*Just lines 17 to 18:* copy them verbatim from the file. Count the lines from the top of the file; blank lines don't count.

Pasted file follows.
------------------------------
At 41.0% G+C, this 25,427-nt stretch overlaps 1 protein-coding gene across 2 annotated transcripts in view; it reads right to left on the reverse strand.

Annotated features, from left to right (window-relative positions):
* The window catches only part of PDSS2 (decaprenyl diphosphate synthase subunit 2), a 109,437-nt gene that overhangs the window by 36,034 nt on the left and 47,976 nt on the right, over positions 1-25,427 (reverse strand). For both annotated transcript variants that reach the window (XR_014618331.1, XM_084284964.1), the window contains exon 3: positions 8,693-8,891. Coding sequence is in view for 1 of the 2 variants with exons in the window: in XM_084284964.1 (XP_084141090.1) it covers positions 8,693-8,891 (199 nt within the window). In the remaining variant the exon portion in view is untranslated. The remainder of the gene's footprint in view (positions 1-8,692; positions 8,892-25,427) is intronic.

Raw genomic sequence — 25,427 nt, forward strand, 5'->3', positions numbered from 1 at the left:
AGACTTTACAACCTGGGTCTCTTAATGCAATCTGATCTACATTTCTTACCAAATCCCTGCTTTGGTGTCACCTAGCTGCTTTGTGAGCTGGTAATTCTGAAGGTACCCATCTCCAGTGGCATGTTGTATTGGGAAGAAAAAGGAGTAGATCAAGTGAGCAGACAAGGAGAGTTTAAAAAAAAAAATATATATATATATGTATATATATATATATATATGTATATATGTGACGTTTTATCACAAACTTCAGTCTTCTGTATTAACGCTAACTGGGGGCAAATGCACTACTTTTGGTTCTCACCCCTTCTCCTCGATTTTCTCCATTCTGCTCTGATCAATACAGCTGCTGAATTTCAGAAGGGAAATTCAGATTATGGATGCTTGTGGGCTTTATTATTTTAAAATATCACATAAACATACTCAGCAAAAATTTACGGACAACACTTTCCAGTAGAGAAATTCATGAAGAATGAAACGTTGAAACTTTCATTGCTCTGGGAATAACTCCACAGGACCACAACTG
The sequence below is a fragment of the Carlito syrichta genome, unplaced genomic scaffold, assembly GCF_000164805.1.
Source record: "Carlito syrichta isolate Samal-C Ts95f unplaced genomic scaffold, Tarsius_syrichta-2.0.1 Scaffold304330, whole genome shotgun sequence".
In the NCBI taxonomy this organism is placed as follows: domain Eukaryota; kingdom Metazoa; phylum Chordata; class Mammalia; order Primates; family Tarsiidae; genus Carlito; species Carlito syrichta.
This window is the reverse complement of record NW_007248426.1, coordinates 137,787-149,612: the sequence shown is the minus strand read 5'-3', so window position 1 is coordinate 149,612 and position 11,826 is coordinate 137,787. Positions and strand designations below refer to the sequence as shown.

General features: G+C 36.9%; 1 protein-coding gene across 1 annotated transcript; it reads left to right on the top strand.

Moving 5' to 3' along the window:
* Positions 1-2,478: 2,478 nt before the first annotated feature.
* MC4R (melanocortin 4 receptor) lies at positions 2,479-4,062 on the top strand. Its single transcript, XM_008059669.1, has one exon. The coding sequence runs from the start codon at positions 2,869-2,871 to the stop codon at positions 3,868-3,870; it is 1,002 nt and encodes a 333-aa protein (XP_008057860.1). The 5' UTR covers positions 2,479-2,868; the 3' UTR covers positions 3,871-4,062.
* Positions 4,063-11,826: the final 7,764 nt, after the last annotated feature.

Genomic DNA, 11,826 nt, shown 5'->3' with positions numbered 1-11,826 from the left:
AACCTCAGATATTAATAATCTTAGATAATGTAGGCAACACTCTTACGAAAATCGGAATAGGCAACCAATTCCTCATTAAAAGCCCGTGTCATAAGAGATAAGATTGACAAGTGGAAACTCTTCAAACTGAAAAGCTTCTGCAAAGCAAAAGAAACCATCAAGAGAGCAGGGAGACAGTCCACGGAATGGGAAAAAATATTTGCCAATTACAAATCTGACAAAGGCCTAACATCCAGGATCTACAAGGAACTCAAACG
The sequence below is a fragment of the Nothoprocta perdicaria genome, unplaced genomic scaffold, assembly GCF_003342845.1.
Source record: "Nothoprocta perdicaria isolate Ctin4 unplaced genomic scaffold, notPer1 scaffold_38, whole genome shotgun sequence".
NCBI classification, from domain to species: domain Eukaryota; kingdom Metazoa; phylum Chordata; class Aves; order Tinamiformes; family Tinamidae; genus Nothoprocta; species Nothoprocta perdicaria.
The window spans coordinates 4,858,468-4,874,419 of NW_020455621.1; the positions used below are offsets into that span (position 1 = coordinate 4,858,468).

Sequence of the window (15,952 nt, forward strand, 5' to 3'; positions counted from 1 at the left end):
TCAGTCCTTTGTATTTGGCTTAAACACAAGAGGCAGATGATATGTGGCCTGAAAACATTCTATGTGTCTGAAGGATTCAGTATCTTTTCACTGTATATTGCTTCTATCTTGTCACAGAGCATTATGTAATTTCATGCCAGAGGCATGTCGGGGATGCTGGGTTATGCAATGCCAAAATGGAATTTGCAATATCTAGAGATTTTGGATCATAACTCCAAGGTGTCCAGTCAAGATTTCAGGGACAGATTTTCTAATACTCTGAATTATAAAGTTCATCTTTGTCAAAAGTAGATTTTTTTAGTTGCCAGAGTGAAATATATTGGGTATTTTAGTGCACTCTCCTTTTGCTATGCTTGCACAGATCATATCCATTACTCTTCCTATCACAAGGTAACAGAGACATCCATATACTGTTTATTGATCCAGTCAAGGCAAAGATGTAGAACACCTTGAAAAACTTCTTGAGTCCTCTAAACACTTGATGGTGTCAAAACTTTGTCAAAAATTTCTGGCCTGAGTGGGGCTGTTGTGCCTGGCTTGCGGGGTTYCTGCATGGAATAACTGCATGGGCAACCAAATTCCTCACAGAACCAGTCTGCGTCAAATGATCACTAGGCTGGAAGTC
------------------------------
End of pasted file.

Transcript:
The sequence below is a fragment of the Nothoprocta perdicaria genome, unplaced genomic scaffold, assembly GCF_003342845.1.
Source record: "Nothoprocta perdicaria isolate Ctin4 unplaced genomic scaffold, notPer1 scaffold_38, whole genome shotgun sequence".